Ever since I played Odin Sphere back in 2007, I converted into a Vanillaware fanboy. Sure, the gameplay was far from deep, but the story left me compelled and yanked my emotional chain repeatedly. On top of that, the fantastic visuals made the 2D junkie in me fill with glee, and I’m glad that 2D can still do great within the 3D gaming market. The following month, their other game, GrimGrimoure was released, which was a fun console RTS featuring more great visuals, but it never made the impression that Odin Sphere had. Now fast-forward to 2009 with the release of Muramasa: The Demon Blade: a pseudo successor to Odin Sphere exclusively for the Wii. Having two successes under their belt, did Vanillaware deliver once more in a quality game? They most certainly did.
When you start Muramasa, you get to choose between one of two stories. In one you’ll play as the tragic princess, Momohime, while the other involves the amnesic Kisuke. Momohime is a gentle soul who got killed off along with her family one night by the evil swordsman, Jinkuro. Jinkuro was in need of a new body, and had a specimen in mind, but an accident occurred, and his soul got trapped in the deceased Momohime. Desiring a strong, masculine body, he hold’s Momohime’s soul captive to make use of her body, and travels the land to find a blade that enables him to transfer bodies once more. In Kisuke’s tale, he starts off with no memory of his past and is chased down by a horde of ninjas who want to behead him for being a traitor. While shaking off his adversaries, the Kitsune, Yuzuruha, requests his skills to take down an evil spirit that recently re-awakened. He decides to accept the request of the pretty lady while roaming the lands to find out the crimes he supposedly committed. Both stories take place in Feudal Japan, but the events do not overlap with each other.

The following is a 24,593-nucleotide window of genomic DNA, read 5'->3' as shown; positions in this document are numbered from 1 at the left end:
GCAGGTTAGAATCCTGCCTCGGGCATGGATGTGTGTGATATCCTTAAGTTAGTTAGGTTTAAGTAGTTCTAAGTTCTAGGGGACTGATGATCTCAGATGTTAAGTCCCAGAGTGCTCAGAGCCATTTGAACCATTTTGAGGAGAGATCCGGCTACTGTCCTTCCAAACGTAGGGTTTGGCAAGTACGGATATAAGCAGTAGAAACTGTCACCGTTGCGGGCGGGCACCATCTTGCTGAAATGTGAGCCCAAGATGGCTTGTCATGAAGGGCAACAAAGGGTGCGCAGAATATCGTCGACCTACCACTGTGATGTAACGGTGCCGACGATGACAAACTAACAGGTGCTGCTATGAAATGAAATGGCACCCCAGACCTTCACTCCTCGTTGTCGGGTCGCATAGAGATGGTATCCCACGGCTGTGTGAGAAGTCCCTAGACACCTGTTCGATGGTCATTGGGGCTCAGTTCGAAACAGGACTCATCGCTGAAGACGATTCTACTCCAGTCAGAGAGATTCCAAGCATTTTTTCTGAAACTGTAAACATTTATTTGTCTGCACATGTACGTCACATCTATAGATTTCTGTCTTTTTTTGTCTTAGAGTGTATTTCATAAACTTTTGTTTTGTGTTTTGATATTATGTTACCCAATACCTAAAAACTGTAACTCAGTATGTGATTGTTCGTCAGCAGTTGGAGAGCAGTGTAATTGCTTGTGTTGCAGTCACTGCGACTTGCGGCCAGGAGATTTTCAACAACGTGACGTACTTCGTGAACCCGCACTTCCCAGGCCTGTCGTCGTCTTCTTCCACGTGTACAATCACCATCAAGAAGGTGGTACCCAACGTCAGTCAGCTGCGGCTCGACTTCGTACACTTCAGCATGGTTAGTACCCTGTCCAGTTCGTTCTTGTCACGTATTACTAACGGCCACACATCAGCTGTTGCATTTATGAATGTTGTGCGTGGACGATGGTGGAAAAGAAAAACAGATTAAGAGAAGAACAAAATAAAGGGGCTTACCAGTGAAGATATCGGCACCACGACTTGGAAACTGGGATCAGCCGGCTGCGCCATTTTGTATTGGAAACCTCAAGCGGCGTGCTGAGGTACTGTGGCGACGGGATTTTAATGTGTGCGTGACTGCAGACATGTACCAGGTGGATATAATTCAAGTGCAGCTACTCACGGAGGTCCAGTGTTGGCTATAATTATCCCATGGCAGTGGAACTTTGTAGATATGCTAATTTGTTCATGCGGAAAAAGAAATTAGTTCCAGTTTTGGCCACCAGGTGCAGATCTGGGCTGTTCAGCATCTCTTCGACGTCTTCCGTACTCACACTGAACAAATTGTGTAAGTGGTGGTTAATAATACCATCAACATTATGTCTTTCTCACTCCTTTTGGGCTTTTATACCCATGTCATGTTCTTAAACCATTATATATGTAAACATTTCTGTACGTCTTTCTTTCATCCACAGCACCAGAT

The premises are decent, but the main issue is simply having so little story present. Muramasa tosses you straight into the gameplay, and only after plowing through hordes of enemies do you get your first bit of story; neither tale provides proper introductions. Story segments appear only during, before, and after boss fights so you’d think that the writers would pack as much information as they could into those segments, but you’re dead wrong. The scenes are too brief, only giving you the gist of what’s going on while skimping on the details. This leads to a feeling of disjointedness with sudden events and character introductions that leave you in a “Huh, what?” state of mind.
Initially, XSEED was slated to publish the game, but mysterious circumstances caused the game’s publisher to change to Ignition Entertainment, who gained notoriety when they did a sloppy localization on the graphic adventure, Lux Pain, months ago. While there are far less grammatical errors here than in Lux Pain, Ignition failed to localize the script in an engaging way. It just reads too basic; Ignition played it safe by translating word for word and nothing more. I ponder if part of the reason the story is too vague is that some things were lost in translation. A little spicing up of dialogue can go a long way even with the simplest of things.